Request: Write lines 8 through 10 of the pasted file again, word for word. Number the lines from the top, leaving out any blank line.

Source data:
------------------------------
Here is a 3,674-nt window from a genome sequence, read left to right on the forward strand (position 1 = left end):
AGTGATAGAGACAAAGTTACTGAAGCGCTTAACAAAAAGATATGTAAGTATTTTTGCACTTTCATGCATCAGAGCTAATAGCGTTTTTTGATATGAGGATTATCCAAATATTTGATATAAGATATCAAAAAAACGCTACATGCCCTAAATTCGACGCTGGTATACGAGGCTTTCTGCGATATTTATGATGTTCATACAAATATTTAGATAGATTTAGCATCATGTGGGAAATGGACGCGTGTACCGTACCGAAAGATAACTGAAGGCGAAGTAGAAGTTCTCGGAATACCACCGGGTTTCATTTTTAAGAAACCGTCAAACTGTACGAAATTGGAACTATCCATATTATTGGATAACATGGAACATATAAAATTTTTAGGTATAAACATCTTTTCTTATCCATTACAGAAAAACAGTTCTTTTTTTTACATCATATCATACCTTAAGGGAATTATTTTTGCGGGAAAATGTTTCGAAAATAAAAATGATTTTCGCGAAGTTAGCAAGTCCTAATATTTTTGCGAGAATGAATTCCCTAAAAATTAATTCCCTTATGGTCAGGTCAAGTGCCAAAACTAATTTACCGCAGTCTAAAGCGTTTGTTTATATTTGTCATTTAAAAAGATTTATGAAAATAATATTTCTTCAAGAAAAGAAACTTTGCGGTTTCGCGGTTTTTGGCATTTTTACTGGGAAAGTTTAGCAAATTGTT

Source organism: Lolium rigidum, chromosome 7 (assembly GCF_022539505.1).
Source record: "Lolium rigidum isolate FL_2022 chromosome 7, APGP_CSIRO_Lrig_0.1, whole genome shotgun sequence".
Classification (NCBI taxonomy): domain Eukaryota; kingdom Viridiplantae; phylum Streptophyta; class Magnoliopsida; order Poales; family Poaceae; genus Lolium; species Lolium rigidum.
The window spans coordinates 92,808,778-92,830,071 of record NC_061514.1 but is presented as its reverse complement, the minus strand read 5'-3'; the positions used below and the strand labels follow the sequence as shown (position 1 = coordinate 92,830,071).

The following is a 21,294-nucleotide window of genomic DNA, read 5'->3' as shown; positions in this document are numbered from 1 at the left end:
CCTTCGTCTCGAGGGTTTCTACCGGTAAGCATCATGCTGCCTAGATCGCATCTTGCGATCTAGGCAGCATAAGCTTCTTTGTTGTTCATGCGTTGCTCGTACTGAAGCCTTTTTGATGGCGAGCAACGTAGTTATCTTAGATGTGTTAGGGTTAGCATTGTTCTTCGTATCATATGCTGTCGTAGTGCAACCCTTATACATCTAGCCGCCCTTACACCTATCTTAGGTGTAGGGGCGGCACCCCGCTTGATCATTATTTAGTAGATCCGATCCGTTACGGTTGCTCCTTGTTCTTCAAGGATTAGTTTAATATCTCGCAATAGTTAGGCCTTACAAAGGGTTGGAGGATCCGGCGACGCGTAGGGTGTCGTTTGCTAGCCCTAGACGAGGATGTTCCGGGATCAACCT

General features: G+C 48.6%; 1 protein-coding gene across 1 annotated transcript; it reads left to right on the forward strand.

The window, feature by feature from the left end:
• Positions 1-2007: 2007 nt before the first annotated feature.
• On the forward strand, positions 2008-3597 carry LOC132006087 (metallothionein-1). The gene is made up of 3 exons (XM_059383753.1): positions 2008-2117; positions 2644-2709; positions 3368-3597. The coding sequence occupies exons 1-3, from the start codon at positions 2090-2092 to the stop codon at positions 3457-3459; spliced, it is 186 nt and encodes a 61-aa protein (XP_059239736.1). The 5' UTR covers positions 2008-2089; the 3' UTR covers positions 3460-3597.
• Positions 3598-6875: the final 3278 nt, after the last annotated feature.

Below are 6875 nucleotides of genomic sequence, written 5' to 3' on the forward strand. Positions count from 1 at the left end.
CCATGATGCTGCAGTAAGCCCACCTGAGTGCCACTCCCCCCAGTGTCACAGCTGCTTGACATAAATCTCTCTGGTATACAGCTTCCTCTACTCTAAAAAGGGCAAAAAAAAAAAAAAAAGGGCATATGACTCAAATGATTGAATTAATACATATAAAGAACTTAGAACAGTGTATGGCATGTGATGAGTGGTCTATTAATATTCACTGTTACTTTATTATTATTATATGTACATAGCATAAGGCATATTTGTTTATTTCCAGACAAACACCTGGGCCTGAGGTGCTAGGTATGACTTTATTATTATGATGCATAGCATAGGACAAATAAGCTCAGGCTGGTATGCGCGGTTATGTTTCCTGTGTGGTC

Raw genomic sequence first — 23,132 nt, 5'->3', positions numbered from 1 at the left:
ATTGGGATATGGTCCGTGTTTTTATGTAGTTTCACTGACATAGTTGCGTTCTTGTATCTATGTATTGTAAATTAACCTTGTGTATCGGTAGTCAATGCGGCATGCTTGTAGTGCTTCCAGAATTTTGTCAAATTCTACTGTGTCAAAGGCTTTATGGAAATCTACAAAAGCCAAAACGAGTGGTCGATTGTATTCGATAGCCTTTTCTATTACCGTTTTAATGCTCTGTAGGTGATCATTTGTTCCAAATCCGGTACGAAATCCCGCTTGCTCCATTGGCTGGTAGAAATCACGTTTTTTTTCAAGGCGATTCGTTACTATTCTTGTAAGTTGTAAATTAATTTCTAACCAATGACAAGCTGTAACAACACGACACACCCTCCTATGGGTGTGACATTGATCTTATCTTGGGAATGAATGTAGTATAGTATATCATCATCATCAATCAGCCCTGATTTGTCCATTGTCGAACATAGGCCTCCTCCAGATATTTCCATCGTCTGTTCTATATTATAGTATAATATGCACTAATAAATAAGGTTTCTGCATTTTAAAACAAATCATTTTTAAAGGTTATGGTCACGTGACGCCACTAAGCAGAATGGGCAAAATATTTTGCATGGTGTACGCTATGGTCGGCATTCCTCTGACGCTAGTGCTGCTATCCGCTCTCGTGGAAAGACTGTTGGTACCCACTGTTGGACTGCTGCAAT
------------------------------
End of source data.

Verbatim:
CCTTCGTCTCGAGGGTTTCTACCGGTAAGCATCATGCTGCCTAGATCGCATCTTGCGATCTAGGCAGCATAAGCTTCTTTGTTGTTCATGCGTTGCTCGTACTGAAGCCTTTTTGATGGCGAGCAACGTAGTTATCTTAGATGTGTTAGGGTTAGCATTGTTCTTCGTATCATATGCTGTCGTAGTGCAACCCTTATACATCTAGCCGCCCTTACACCTATCTTAGGTGTAGGGGCGGCACCCCGCTTGATCATTATTTAGTAGATCCGATCCGTTACGGTTGCTCCTTGTTCTTCAAGGATTAGTTTAATATCTCGCAATAGTTAGGCCTTACAAAGGGTTGGAGGATCCGGCGACGCGTAGGGTGTCGTTTGCTAGCCCTAGACGAGGATGTTCCGGGATCAACCT

General features: G+C 48.6%; 1 protein-coding gene across 1 annotated transcript; it reads left to right on the forward strand.

The window, feature by feature from the left end: